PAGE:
Rand Paul announces plan to 'defeat the Washington machine'
by Jamie Dean
Posted 4/07/15, 02:21 pm
Sen. Rand Paul—a Kentucky Republican who calls himself a “libertarian conservative”—announced today he’s running for president.
Doors opened at 4:30 a.m. this morning for media preparing for Paul’s midday announcement at The Galt House hotel in downtown Louisville, Ky. Campaign workers soon hung a banner with the slogan: “Defeat the Washington Machine/Unleash the American Dream.”
It’s a long tagline with the libertarian flavor of Paul’s father, former Rep. Ron Paul, R-Texas. The elder Paul ran for the presidency three times and developed a fiercely loyal cadre of libertarian supporters.
But while Ron Paul’s contingency was devoted, it was never large enough to give the Texas physician a serious shot at the GOP nomination. Rand Paul, also a doctor, aims to avoid a similar fate by offering broader positions.
For example, Paul says he’s committed to scaling back American involvement in foreign conflicts, much like his father, but he also supported authorizing force against Islamic State militants in the Middle East last year.
He favors drastically reducing foreign aid but suggests beginning such cuts by placing conditions on foreign assistance: He supports cutting aid to countries persecuting Christians and other religious minorities.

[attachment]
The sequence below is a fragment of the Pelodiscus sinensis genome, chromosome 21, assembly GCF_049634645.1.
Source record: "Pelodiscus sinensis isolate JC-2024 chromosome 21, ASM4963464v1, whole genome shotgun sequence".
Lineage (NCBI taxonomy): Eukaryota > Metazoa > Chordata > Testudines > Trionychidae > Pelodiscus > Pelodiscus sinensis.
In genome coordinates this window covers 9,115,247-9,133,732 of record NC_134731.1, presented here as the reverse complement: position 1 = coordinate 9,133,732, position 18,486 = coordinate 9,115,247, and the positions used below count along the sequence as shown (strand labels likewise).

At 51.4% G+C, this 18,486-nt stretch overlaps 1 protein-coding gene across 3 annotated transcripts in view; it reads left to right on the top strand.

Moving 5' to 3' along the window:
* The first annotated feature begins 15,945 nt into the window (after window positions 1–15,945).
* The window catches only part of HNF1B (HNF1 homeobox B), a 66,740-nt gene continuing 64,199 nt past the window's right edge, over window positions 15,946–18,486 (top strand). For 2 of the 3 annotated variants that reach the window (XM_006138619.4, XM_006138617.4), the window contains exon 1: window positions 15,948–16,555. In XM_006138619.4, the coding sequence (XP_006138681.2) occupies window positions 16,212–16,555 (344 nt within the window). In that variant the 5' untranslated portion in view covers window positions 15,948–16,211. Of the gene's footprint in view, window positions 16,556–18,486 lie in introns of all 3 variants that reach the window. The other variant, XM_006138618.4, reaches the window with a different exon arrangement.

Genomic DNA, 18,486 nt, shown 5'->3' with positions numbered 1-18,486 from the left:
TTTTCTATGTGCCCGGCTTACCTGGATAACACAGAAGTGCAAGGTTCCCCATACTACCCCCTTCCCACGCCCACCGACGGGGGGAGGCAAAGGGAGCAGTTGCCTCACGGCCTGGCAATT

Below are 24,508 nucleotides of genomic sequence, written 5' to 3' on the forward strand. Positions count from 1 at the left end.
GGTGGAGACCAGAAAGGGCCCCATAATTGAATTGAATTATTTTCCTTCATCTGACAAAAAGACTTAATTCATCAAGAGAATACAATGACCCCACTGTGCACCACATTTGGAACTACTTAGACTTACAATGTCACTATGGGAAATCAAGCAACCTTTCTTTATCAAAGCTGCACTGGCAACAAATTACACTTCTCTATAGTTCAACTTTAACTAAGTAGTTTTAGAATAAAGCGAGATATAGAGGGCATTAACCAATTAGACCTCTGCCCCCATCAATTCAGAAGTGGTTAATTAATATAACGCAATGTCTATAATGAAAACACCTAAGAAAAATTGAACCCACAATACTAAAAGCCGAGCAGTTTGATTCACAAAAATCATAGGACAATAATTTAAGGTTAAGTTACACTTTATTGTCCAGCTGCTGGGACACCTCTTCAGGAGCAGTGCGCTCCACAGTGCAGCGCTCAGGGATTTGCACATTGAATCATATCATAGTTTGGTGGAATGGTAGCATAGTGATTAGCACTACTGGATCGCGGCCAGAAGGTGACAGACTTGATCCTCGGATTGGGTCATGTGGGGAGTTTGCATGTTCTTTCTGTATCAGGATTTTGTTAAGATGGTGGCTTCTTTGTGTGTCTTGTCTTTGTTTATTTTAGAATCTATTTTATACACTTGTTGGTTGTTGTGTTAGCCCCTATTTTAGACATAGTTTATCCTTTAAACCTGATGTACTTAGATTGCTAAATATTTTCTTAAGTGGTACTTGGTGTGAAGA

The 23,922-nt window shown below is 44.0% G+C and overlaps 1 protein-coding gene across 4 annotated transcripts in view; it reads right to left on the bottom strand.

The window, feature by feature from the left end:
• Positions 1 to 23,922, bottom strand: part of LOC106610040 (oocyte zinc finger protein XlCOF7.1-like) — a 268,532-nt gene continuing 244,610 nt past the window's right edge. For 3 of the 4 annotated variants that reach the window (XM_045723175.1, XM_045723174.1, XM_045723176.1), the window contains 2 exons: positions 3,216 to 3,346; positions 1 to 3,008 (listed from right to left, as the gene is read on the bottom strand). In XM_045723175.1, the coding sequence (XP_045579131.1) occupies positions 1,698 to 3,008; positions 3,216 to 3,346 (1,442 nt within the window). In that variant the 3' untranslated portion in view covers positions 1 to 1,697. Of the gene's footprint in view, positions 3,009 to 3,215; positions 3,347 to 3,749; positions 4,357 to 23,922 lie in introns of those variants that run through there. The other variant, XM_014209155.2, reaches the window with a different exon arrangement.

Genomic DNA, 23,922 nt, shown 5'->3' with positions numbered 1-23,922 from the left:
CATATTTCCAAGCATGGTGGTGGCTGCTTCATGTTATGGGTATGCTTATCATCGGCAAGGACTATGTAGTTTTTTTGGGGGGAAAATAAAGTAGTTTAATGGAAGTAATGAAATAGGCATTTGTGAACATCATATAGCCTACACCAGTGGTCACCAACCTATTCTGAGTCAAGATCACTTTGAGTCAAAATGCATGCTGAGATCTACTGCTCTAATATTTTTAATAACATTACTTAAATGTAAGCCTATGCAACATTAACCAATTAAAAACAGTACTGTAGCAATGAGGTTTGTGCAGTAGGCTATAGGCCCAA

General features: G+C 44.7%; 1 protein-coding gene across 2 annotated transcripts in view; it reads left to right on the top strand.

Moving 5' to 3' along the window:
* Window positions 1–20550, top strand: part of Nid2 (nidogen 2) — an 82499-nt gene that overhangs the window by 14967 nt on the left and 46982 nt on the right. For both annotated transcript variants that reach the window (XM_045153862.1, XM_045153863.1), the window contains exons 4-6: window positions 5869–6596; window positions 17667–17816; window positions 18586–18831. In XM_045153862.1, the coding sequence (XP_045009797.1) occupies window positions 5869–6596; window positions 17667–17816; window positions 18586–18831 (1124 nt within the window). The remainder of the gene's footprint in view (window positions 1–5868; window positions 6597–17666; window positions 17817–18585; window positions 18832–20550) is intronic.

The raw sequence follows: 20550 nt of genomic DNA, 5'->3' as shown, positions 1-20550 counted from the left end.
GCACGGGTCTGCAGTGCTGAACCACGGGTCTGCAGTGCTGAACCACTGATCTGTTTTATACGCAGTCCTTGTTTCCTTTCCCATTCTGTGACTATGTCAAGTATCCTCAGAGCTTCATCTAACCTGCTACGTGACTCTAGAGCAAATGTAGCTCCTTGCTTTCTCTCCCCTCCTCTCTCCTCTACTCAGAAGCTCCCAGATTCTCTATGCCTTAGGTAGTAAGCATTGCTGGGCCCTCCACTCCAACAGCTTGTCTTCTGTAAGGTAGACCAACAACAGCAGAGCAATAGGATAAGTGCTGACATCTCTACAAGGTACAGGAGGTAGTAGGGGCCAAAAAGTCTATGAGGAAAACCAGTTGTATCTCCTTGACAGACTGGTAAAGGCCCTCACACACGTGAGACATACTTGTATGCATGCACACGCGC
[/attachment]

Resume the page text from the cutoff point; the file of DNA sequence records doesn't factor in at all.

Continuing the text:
While Paul distinguishes himself from his father, he also provides a contrast to the other GOP contenders. The senator has been a fierce critic of the National Security Agency’s surveillance programs—including the collection of cellphone data—and he may face questions from his fellow Republicans about his commitment to a strong national defense.
Paul seemed to anticipate such questions during his announcement.
“We need a national defense robust enough to defend against all attack, modern enough to deter all enemies, and nimble enough to defend our vital interests,” he said. “But we also need a foreign policy that protects American interests and encourages stability, not chaos.”
Paul, who won his Senate seat on a first try in 2010, stressed the fiscal conservatism that first stoked his popularity among tea party supporters. America can’t buy its way to prosperity, Paul added during his announcement.
“Currently some $3 trillion comes into the U.S. Treasury,” he said. “Couldn’t the country just survive on $3 trillion? I propose we do something extraordinary. Let’s just spend what comes in.”
Over the next few days, Paul will take his campaign message on a tour of five states with early primaries. But there’s still one area where the candidate has been conspicuously silent over the last week: His stance on Indiana’s religious freedom act and the surrounding controversy enveloping the state just to the north of Kentucky.
Nearly every other GOP contender has offered an opinion on the law originally crafted to protect religious liberty. But so far, Paul has avoided the question—and the controversy.
It’s unlikely he’ll be able to stay silent on the issue for long, particularly as conservatives stunned by the backlash against religious freedom in Indiana wait to see how Paul and other candidates will handle what may become one of the most pressing issues of the 2016 campaign.